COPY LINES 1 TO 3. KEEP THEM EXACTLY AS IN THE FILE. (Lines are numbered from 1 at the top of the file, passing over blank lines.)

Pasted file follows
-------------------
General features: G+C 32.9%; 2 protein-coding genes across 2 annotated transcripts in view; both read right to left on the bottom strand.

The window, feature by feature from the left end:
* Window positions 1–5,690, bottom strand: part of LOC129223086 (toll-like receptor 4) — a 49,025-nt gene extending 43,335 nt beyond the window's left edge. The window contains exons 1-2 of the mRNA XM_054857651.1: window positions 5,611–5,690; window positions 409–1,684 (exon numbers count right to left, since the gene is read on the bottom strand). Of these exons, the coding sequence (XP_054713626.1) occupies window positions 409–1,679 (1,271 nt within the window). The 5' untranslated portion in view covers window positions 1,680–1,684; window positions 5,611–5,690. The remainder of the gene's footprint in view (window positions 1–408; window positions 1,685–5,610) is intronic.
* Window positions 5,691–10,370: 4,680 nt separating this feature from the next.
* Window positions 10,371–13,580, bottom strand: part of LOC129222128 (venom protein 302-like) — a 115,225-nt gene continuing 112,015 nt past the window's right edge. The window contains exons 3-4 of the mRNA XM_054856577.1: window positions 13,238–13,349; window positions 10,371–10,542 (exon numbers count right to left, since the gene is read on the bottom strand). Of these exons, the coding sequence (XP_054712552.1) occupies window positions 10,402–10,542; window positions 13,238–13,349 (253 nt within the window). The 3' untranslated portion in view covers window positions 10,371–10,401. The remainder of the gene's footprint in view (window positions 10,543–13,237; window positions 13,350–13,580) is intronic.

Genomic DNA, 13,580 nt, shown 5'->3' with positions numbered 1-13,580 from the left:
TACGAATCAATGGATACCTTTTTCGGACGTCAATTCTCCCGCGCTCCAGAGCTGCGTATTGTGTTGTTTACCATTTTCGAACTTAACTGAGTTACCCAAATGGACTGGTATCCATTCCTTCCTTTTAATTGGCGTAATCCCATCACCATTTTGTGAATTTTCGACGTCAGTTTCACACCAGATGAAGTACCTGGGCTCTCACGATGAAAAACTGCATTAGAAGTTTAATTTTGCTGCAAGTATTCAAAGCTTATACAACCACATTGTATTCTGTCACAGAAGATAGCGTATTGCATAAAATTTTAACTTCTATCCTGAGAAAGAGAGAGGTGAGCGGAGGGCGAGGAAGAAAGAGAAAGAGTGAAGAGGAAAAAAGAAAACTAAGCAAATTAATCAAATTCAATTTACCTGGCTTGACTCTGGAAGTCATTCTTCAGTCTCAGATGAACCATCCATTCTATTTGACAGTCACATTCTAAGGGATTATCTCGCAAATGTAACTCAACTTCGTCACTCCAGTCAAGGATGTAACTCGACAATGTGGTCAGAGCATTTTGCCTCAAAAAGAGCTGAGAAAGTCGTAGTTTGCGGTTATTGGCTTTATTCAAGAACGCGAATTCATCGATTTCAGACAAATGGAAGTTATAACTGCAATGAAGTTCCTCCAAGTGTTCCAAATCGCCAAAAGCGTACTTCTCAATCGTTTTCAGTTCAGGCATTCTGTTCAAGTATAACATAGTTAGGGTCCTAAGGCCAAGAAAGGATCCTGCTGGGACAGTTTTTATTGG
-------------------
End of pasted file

General features: G+C 32.9%; 2 protein-coding genes across 2 annotated transcripts in view; both read right to left on the bottom strand.

The window, feature by feature from the left end:
* Window positions 1–5,690, bottom strand: part of LOC129223086 (toll-like receptor 4) — a 49,025-nt gene extending 43,335 nt beyond the window's left edge. The window contains exons 1-2 of the mRNA XM_054857651.1: window positions 5,611–5,690; window positions 409–1,684 (exon numbers count right to left, since the gene is read on the bottom strand). Of these exons, the coding sequence (XP_054713626.1) occupies window positions 409–1,679 (1,271 nt within the window). The 5' untranslated portion in view covers window positions 1,680–1,684; window positions 5,611–5,690. The remainder of the gene's footprint in view (window positions 1–408; window positions 1,685–5,610) is intronic.